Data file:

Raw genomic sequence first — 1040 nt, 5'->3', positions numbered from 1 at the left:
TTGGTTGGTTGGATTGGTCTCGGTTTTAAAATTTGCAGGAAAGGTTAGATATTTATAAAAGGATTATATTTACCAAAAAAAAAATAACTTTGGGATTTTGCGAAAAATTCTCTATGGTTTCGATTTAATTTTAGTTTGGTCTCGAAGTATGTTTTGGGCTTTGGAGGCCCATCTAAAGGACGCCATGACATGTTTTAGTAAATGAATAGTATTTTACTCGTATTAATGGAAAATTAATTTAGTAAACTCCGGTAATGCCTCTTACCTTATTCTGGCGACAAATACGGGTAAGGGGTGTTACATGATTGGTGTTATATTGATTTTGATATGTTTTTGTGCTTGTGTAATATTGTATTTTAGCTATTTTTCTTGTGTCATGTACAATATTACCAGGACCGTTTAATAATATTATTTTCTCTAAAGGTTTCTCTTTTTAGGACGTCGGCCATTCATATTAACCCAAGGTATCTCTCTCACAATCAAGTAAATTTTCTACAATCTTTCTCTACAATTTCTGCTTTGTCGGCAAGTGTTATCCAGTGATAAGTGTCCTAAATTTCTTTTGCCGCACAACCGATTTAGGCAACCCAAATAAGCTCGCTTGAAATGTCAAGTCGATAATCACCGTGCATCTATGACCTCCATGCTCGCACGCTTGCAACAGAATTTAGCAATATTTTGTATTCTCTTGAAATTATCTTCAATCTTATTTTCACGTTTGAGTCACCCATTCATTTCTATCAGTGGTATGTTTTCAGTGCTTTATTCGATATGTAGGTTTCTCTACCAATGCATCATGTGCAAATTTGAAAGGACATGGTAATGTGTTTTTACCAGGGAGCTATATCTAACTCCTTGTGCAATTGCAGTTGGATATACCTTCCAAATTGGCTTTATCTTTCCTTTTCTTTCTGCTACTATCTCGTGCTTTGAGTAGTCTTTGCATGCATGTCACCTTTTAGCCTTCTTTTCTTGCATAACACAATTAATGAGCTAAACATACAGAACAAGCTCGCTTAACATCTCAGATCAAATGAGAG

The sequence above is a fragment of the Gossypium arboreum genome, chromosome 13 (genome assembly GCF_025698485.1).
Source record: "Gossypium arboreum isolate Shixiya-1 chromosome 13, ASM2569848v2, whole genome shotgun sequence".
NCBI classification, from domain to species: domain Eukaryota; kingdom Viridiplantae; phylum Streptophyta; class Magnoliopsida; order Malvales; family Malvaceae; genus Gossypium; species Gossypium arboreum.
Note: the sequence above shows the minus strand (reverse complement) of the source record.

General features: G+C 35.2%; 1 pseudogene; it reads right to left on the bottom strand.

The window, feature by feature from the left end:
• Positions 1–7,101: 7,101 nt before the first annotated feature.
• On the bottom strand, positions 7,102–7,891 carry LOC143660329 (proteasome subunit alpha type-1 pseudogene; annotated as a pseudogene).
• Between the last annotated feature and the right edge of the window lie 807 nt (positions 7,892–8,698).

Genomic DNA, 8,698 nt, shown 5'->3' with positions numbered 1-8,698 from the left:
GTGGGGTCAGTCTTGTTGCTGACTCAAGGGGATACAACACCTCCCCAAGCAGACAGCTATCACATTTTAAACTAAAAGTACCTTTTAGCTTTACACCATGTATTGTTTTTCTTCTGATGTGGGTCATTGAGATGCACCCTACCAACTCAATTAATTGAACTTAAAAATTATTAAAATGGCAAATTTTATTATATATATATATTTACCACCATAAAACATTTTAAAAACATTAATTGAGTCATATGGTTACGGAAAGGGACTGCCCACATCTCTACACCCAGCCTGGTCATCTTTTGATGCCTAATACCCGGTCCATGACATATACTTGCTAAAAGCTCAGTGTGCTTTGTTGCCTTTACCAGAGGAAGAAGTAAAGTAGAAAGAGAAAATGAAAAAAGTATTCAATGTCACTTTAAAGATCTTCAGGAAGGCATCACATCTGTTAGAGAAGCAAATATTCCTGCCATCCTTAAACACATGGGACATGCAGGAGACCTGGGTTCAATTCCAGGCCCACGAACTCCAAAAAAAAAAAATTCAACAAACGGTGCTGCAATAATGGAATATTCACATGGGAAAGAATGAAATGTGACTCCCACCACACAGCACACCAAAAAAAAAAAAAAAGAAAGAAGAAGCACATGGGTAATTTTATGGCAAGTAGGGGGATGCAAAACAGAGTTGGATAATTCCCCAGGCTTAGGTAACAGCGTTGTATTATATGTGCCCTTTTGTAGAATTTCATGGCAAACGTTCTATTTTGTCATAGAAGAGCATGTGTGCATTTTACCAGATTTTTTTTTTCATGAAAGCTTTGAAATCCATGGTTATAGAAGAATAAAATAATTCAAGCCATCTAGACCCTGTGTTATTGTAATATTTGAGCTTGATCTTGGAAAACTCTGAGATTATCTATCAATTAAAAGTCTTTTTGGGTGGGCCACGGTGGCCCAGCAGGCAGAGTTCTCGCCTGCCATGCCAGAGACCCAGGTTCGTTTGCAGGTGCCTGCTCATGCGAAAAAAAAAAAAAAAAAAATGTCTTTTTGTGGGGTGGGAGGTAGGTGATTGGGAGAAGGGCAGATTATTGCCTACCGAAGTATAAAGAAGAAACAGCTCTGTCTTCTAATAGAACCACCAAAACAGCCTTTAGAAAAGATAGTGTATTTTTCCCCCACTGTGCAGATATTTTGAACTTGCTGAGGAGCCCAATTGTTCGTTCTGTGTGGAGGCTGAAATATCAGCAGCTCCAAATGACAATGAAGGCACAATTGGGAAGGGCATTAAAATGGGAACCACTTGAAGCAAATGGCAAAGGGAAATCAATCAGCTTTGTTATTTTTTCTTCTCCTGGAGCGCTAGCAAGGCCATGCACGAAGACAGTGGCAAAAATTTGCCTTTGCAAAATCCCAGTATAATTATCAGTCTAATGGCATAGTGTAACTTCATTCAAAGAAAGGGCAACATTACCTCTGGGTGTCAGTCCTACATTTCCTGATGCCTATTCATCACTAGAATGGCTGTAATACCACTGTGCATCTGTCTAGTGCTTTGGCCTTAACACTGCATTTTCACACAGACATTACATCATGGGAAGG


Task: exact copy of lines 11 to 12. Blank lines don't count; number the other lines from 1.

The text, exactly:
• Between the last annotated feature and the right edge of the window lie 807 nt (positions 7,892–8,698).

Genomic DNA, 8,698 nt, shown 5'->3' with positions numbered 1-8,698 from the left: